We also heard about mass drug administration (MDA) trials in Myanmar, Vietnam, Cambodia and Laos. MDA treats asymptomatic and undetectable malaria as well as clinical cases – which is important because molecular tests suggest much higher persistent malaria than rapid diagnostic tests have previously shown. In these trials MDAs were well tolerate and safe. MDA showed rapid reductions in malaria but some rebound when MDA was halted. Low migration and geographic isolation we associated with good MDA outcomes, and there was no evidence of resistance selection. Community engagement and trust were seen as a critical element of MDA implementation.
And while vector control may be one of the simplest and most cost-effective methods we have for holding back malaria, we heard it is challenged by insecticide resistance, sometimes ineffectual delivery, limited access, changing landscapes, vector ecology and sustainability. Prof Janet Hemingway (Liverpool School of Tropical Medicine) described the current insecticide situation very clearly when she warned “we cannot pretend that the current tools are working as they were 10–15 years ago – they’re not.” Pyrethroids are widely used for bed net treatment, and yet they are no longer working well in much of Africa. We also heard that vector control and vector surveillance must go increasingly hand-in-hand.
In several sessions, panellists argued that a specific focus is needed to create markets for new products and accelerating access to these products, and removing barriers to early adoption. We heard later that a new regional platform had been launched at the Congress to do just that: The Vector Control Platform for Asia Pacific (VCAP) links diverse sectors and aims to stimulate the insecticide market and drive regional malaria elimination by 2030. Partnerships once again.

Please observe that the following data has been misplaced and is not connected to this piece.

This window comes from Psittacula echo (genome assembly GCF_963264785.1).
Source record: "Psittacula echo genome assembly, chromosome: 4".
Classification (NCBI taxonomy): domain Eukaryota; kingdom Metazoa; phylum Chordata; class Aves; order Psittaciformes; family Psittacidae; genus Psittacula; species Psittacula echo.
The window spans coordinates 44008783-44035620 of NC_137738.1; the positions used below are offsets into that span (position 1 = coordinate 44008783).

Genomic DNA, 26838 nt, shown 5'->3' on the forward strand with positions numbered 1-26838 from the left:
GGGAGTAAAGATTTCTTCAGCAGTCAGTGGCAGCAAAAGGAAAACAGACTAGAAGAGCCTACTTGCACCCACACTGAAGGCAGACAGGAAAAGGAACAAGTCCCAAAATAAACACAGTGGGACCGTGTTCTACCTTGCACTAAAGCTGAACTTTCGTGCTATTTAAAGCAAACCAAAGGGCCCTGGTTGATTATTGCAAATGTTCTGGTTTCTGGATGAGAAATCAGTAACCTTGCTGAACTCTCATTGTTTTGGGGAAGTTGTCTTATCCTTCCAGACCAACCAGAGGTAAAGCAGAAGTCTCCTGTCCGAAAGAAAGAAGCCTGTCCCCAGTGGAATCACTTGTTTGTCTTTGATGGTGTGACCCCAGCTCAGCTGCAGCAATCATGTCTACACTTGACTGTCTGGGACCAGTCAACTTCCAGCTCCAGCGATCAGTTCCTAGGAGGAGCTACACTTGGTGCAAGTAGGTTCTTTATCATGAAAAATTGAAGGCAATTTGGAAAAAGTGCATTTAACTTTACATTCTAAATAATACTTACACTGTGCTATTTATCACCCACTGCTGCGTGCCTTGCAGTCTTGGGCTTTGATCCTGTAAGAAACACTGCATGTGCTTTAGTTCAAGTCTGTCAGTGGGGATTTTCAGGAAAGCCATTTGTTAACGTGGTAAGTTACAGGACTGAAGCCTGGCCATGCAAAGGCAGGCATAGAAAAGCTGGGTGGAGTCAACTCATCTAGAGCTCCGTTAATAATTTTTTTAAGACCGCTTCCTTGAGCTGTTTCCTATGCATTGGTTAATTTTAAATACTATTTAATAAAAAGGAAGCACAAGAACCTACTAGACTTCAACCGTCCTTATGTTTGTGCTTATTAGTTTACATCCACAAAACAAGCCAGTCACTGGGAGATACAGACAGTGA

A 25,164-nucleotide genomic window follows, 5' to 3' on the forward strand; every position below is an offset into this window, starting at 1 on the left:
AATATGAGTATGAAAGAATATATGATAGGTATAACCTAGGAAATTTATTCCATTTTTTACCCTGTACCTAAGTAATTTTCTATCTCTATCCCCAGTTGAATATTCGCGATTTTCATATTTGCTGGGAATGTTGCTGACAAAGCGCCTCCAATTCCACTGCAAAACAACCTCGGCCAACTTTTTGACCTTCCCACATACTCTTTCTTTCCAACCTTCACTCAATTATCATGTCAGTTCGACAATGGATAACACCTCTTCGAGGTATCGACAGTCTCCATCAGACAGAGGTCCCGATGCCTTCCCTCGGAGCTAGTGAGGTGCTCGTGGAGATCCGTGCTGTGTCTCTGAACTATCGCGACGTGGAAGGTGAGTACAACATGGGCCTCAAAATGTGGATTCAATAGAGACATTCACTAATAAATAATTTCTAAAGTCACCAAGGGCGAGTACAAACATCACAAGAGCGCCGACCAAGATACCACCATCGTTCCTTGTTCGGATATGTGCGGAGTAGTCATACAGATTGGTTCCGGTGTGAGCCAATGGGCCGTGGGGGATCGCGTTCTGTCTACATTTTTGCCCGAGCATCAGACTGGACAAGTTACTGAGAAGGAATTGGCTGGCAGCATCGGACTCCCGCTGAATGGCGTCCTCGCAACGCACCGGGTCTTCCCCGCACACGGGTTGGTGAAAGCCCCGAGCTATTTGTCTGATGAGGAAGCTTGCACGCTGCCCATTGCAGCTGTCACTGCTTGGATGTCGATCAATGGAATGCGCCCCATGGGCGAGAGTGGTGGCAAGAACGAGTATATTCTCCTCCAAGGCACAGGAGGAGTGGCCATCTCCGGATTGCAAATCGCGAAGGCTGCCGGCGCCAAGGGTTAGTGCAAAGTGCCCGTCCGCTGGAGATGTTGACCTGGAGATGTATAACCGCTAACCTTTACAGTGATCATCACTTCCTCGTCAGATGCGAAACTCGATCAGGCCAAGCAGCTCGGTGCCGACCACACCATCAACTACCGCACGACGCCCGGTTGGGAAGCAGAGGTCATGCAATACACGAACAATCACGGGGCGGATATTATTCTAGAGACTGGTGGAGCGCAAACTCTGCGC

Pregnant women are more susceptible to malaria, with an estimated 125 million women at risk of malaria in pregnancy (MiP) every year, with associated adverse maternal and pregnancy outcomes. Focused presentations showed that coverage varies for antenatal care and intermittent preventive treatment in pregnancy (IPTp) across countries and also identified missed opportunities for IPTp, such as women attending ANC. Among the recommendations for improving outcomes for women and children were strengthening the coherence of policies across malaria and reproductive health and alleviating supply chain bottlenecks.
Finally, we should be drawing more now on experiences with the polio fight, including the importance of planning for the malaria elimination endgame in advance, as well learning and adapting strategies as we go. Among those lessons are the importance of working together (clearly a recurring theme today) and multisectoral engagement, including civil society. Philip Welkhoff (Gates Foundation) argued that disease surveillance, mapping and targeted interventions using existing infrastructure are key, and that gradually intensifying a one-size-fits-all strategy wastes time and resources. Rather, mapping populations and heterogeneity of malaria transmission, and tailoring an appropriate mix of sub-nationally targeted interventions is more likely to yield results.